Why I Wrote This Book
Any study of escorts in America that doesn’t include changes after 2014 is out of date. When the internet became popular, it changed the mores of young people and increasingly changed the sex business in a series of waves. Prostitutes and sensual masseuses (“providers”) were able to advertise directly to potential clients and describe themselves as loving their work. Children were seeing pornography at very young ages. Popular singers, TV shows and other media showed sex and nudity regularly. All this led to a higher acceptance of sex for a new generation. For better or worse, this is the reality and we have to face it in order to understand, much less affect what is going on.
The mature public still perceives providers as tragic victims or morally corrupt, and police jail them for being paid for what others do for free. I sought at first to raise the image of the sex worker so they wouldn’t suffer so much from the public’s misperception. After interviewing providers, it became clear that raising the perception would be, in part, a disservice. Even those that liked their jobs and prospered, cautioned me that many sex workers are damaged by their profession. It’s a very mixed picture and, according to sex workers, no one has written the truth of what sex work is really like today. Opposite theories and different feminist goals seem to each bear some truth, depending on the individual. Other books have had their agendas, and taken one side or another as gospel, missing the messy truth that the sex business and psychology of those involved is extremely complex. Working with Dr. Christine Peterson, a practicing psychologist, professor and college dean, I explored what sex workers lives are really like by interviewing them by phone or email, and the effects on their clients as well.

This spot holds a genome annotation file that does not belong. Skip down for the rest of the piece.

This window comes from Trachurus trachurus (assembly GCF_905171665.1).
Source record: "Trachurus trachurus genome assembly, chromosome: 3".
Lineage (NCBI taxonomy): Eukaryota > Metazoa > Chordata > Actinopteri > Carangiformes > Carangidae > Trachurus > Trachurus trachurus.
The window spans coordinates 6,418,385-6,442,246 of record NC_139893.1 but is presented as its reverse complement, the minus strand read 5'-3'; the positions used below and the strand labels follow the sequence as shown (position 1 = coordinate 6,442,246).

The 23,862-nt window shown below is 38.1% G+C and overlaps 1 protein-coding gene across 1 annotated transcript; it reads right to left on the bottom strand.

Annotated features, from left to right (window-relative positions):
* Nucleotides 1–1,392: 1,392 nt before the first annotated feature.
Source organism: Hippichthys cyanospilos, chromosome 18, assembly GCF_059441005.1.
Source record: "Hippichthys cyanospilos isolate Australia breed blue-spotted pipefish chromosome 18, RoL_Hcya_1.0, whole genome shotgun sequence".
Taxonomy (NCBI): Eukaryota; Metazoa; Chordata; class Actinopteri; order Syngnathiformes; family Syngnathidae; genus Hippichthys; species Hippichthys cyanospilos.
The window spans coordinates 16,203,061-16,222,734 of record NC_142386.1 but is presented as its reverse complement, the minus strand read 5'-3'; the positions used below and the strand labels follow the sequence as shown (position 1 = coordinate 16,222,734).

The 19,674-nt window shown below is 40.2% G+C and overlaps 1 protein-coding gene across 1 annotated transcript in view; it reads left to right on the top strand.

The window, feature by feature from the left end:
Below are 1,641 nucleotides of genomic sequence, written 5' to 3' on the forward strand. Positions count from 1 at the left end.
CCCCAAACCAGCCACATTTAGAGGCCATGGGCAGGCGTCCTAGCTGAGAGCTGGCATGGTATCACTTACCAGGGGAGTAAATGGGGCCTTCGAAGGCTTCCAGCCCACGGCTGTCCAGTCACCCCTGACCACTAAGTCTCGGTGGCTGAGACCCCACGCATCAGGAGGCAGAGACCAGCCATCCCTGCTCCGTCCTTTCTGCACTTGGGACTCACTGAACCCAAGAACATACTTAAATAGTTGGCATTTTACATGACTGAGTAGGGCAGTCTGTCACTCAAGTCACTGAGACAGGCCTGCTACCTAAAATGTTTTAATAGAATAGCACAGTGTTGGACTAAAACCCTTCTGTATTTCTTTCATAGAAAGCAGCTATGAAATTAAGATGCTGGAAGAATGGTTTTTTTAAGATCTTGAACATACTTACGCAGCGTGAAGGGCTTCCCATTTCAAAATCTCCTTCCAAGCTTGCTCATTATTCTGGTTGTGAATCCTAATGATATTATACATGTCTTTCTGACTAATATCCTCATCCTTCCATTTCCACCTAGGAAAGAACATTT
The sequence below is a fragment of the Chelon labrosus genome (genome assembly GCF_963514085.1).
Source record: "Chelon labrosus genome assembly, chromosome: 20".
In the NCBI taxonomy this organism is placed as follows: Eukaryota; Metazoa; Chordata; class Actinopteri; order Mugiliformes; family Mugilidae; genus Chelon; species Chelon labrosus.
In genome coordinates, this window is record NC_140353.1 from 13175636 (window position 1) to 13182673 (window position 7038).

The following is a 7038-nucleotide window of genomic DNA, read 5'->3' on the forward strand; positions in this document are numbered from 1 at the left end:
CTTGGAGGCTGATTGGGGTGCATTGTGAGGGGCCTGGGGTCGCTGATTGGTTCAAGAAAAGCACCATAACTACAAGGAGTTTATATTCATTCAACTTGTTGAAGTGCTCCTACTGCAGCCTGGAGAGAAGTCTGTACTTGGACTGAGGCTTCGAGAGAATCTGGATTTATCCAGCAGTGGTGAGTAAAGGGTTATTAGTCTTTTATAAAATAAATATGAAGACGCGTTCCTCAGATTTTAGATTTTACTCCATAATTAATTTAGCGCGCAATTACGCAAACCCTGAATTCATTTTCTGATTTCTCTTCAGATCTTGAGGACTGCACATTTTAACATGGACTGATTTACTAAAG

Sex slavery is in the news so much I looked into it and found that the alleged prominence of sex slavery in America today is predicated on a very broad definition of sex slavery, which much of the press seems to accept uncritically. It’s prevalence seems to be exaggerated.
The people I interviewed turned the tables on me, demanding that I examine my own motivations. I helped a couple of people, who thanked me movingly, and gained a lot of insight into myself. Dr. Peterson says she learned a great deal about humanity; how people can overcome seemingly impossible circumstances, and the near universal need for connections and a sense of being cared for.
The book is a compassionate, honest look at the lives and feelings of people in this world. I don’t deal with transsexuals or male prostitutes as I didn’t feel I could interview them as well. It disproves a lot of myths, and points to a more loving future for all of us.